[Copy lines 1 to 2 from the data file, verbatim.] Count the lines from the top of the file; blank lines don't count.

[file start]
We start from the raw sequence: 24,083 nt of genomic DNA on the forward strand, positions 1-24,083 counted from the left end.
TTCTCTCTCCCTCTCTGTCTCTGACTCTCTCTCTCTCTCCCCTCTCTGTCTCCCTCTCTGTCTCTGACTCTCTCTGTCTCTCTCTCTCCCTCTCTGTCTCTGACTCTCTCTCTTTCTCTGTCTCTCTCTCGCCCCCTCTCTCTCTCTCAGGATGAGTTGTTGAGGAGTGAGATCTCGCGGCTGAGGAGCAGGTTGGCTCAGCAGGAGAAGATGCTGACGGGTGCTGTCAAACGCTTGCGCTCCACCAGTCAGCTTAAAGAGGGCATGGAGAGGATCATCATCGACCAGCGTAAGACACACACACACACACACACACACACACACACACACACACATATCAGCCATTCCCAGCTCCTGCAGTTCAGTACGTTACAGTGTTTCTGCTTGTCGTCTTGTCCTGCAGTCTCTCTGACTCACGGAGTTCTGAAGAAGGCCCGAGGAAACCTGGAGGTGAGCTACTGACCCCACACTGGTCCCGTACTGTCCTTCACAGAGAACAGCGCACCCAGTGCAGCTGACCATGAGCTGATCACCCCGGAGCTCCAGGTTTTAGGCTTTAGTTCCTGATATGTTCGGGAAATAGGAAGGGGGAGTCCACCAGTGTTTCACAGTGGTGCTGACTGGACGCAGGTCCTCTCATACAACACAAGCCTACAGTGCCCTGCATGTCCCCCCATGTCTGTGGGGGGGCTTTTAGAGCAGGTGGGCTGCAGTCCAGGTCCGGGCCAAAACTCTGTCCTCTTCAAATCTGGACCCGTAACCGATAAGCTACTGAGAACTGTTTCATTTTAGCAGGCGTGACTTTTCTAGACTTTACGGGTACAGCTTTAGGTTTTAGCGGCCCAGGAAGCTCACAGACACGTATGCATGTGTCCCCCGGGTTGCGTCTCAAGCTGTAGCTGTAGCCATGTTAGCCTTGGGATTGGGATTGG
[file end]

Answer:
We start from the raw sequence: 24,083 nt of genomic DNA on the forward strand, positions 1-24,083 counted from the left end.
TTCTCTCTCCCTCTCTGTCTCTGACTCTCTCTCTCTCTCCCCTCTCTGTCTCCCTCTCTGTCTCTGACTCTCTCTGTCTCTCTCTCTCCCTCTCTGTCTCTGACTCTCTCTCTTTCTCTGTCTCTCTCTCGCCCCCTCTCTCTCTCTCAGGATGAGTTGTTGAGGAGTGAGATCTCGCGGCTGAGGAGCAGGTTGGCTCAGCAGGAGAAGATGCTGACGGGTGCTGTCAAACGCTTGCGCTCCACCAGTCAGCTTAAAGAGGGCATGGAGAGGATCATCATCGACCAGCGTAAGACACACACACACACACACACACACACACACACACACACACATATCAGCCATTCCCAGCTCCTGCAGTTCAGTACGTTACAGTGTTTCTGCTTGTCGTCTTGTCCTGCAGTCTCTCTGACTCACGGAGTTCTGAAGAAGGCCCGAGGAAACCTGGAGGTGAGCTACTGACCCCACACTGGTCCCGTACTGTCCTTCACAGAGAACAGCGCACCCAGTGCAGCTGACCATGAGCTGATCACCCCGGAGCTCCAGGTTTTAGGCTTTAGTTCCTGATATGTTCGGGAAATAGGAAGGGGGAGTCCACCAGTGTTTCACAGTGGTGCTGACTGGACGCAGGTCCTCTCATACAACACAAGCCTACAGTGCCCTGCATGTCCCCCCATGTCTGTGGGGGGGCTTTTAGAGCAGGTGGGCTGCAGTCCAGGTCCGGGCCAAAACTCTGTCCTCTTCAAATCTGGACCCGTAACCGATAAGCTACTGAGAACTGTTTCATTTTAGCAGGCGTGACTTTTCTAGACTTTACGGGTACAGCTTTAGGTTTTAGCGGCCCAGGAAGCTCACAGACACGTATGCATGTGTCCCCCGGGTTGCGTCTCAAGCTGTAGCTGTAGCCATGTTAGCCTTGGGATTGGGATTGG